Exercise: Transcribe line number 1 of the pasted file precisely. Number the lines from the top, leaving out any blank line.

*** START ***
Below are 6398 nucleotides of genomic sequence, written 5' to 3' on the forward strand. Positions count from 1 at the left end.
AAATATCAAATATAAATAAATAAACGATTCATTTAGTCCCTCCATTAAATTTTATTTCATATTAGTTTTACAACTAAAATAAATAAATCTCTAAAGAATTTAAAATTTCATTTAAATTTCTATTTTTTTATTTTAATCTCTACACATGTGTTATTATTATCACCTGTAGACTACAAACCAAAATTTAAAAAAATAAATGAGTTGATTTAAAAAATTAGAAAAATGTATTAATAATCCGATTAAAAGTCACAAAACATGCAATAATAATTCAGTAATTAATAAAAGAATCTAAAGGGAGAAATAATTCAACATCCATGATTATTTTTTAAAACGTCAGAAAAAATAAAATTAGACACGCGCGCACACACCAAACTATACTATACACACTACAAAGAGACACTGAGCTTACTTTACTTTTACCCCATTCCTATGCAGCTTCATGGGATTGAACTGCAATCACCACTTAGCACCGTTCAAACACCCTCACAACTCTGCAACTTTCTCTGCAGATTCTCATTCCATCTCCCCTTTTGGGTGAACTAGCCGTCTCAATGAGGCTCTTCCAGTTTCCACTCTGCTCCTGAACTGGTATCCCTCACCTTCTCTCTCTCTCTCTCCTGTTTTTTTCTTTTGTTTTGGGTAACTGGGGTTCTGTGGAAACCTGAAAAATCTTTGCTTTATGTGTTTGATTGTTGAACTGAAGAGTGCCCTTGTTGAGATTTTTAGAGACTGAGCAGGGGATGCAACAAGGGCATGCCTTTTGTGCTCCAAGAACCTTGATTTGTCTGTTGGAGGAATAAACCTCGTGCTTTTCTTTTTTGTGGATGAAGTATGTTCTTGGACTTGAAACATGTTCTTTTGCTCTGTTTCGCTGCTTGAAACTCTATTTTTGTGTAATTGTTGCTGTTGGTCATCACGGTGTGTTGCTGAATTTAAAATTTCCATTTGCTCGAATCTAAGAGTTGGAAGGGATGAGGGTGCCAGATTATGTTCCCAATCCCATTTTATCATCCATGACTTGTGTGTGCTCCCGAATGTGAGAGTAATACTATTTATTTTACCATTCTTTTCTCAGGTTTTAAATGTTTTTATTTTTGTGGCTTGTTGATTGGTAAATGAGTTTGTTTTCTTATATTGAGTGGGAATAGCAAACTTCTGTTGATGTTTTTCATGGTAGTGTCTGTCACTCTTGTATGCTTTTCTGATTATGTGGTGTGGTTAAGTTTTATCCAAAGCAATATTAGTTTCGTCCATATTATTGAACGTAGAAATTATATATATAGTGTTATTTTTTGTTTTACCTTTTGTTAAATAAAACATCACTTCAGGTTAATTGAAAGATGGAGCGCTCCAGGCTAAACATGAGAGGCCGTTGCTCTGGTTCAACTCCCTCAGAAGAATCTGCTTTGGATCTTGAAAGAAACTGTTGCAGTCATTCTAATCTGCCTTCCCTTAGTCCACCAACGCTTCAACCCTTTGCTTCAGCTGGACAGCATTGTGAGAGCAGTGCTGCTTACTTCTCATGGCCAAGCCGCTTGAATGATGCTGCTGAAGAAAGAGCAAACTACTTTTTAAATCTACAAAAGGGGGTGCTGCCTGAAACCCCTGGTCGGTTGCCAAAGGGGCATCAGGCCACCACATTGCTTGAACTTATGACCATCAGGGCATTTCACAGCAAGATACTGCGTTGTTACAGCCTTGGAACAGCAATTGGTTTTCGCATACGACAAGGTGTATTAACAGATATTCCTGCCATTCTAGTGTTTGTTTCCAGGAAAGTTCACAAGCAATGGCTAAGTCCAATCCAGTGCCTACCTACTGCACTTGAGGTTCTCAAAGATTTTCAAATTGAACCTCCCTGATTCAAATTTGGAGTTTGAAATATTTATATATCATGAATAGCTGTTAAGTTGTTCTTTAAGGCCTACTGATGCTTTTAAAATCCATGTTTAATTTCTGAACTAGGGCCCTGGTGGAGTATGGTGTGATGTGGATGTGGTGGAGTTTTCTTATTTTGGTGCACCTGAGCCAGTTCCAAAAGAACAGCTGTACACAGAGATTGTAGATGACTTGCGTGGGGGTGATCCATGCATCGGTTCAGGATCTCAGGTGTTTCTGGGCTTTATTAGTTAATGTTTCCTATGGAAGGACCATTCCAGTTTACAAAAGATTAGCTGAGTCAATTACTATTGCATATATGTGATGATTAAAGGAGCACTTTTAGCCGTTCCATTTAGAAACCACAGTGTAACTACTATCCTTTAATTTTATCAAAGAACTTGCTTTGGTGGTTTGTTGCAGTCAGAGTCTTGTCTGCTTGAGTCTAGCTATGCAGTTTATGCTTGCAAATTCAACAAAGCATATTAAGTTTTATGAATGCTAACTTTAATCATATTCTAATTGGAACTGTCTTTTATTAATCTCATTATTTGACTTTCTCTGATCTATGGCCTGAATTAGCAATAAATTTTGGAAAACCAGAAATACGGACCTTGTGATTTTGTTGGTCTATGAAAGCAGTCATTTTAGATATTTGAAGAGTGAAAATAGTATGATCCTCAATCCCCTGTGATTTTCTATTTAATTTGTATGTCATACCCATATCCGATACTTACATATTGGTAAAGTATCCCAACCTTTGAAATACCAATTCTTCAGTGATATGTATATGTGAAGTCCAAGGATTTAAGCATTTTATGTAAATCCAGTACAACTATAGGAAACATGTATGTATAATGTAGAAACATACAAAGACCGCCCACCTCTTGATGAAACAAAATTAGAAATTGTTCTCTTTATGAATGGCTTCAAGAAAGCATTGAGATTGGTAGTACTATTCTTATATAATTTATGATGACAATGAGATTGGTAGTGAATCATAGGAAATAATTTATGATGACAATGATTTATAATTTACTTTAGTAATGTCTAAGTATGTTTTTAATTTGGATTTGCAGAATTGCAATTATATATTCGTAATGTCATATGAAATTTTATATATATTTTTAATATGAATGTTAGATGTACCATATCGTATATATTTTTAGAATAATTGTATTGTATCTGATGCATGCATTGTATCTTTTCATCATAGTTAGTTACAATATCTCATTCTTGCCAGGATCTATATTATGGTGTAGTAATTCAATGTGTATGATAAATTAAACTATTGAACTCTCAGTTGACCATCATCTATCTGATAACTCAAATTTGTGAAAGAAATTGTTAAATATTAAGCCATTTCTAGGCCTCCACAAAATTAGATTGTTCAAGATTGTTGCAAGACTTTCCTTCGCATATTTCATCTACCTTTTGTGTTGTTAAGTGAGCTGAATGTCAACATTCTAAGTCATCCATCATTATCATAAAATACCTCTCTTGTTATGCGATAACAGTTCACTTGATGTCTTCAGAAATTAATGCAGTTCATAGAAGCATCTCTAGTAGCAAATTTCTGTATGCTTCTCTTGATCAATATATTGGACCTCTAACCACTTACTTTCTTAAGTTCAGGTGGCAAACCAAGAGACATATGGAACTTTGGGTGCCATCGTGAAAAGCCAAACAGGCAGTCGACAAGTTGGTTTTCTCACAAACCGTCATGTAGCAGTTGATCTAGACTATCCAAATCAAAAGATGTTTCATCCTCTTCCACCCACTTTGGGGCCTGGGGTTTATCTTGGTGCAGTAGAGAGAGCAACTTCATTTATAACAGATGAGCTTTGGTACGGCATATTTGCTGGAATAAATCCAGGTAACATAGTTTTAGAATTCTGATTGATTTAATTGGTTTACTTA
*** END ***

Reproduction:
Below are 6398 nucleotides of genomic sequence, written 5' to 3' on the forward strand. Positions count from 1 at the left end.